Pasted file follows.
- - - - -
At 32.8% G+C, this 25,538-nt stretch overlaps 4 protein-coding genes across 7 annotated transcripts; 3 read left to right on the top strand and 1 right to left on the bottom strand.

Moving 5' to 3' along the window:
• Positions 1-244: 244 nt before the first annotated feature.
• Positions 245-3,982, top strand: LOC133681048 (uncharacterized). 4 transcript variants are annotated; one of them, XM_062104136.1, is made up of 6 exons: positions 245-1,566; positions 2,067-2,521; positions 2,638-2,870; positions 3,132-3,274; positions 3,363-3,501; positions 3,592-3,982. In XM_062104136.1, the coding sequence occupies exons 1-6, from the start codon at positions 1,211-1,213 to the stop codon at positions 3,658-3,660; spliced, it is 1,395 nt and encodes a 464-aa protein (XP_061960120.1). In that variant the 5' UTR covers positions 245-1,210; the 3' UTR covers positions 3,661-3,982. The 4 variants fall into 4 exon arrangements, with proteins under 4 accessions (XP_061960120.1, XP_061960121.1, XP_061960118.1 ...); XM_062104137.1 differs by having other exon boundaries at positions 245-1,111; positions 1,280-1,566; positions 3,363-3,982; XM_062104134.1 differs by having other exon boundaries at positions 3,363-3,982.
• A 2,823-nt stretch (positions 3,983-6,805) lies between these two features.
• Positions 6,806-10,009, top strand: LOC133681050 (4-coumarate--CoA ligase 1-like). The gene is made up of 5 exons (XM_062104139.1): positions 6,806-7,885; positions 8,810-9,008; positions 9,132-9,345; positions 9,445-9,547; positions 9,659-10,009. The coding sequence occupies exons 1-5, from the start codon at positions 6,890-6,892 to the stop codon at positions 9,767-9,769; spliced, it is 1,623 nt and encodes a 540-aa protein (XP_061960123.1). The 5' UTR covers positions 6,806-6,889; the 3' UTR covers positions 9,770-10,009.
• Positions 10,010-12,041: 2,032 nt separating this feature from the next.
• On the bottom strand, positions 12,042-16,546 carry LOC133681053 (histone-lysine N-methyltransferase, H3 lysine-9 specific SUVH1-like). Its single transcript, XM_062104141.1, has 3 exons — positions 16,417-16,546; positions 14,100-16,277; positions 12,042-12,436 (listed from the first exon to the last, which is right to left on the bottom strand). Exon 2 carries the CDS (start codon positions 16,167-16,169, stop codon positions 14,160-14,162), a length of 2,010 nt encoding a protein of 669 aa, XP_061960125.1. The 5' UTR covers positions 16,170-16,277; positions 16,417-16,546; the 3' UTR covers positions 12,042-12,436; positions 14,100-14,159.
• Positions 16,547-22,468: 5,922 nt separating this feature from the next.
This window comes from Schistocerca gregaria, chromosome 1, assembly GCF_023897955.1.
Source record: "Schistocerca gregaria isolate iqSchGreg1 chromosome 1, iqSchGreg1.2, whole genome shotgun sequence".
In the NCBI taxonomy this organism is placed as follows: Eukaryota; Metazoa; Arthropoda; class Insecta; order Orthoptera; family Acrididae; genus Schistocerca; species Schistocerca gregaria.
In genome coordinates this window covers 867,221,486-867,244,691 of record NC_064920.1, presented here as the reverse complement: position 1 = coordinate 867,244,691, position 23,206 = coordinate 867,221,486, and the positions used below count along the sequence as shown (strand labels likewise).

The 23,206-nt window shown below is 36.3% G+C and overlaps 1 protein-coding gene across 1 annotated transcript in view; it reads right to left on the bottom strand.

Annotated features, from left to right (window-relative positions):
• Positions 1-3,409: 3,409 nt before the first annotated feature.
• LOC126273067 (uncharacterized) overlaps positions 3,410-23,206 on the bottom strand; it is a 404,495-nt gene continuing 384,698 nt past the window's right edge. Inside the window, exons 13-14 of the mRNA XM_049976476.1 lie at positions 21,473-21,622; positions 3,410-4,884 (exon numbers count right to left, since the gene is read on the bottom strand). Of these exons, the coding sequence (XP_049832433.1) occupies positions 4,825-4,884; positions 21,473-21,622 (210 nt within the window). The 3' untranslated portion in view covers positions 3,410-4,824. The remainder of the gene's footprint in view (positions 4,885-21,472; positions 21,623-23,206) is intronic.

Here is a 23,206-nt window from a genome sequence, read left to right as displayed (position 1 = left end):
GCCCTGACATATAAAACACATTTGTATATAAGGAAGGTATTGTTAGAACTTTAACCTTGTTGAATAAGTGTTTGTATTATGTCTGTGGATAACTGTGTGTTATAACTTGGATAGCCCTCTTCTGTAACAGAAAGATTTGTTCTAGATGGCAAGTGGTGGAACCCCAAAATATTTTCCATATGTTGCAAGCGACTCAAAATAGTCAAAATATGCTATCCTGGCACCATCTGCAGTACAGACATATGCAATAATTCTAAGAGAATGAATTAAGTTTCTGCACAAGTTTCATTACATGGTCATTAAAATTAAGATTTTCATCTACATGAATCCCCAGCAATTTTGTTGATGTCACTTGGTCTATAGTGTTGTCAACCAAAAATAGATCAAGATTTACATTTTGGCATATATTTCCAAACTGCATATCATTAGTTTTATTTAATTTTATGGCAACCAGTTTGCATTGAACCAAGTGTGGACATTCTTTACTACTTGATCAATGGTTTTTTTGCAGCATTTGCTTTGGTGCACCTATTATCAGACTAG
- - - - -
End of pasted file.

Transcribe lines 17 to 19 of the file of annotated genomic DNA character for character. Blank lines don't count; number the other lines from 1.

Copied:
• LOC126273067 (uncharacterized) overlaps positions 3,410-23,206 on the bottom strand; it is a 404,495-nt gene continuing 384,698 nt past the window's right edge. Inside the window, exons 13-14 of the mRNA XM_049976476.1 lie at positions 21,473-21,622; positions 3,410-4,884 (exon numbers count right to left, since the gene is read on the bottom strand). Of these exons, the coding sequence (XP_049832433.1) occupies positions 4,825-4,884; positions 21,473-21,622 (210 nt within the window). The 3' untranslated portion in view covers positions 3,410-4,824. The remainder of the gene's footprint in view (positions 4,885-21,472; positions 21,623-23,206) is intronic.

Here is a 23,206-nt window from a genome sequence, read left to right as displayed (position 1 = left end):
GCCCTGACATATAAAACACATTTGTATATAAGGAAGGTATTGTTAGAACTTTAACCTTGTTGAATAAGTGTTTGTATTATGTCTGTGGATAACTGTGTGTTATAACTTGGATAGCCCTCTTCTGTAACAGAAAGATTTGTTCTAGATGGCAAGTGGTGGAACCCCAAAATATTTTCCATATGTTGCAAGCGACTCAAAATAGTCAAAATATGCTATCCTGGCACCATCTGCAGTACAGACATATGCAATAATTCTAAGAGAATGAATTAAGTTTCTGCACAAGTTTCATTACATGGTCATTAAAATTAAGATTTTCATCTACATGAATCCCCAGCAATTTTGTTGATGTCACTTGGTCTATAGTGTTGTCAACCAAAAATAGATCAAGATTTACATTTTGGCATATATTTCCAAACTGCATATCATTAGTTTTATTTAATTTTATGGCAACCAGTTTGCATTGAACCAAGTGTGGACATTCTTTACTACTTGATCAATGGTTTTTTTGCAGCATTTGCTTTGGTGCACCTATTATCAGACTAG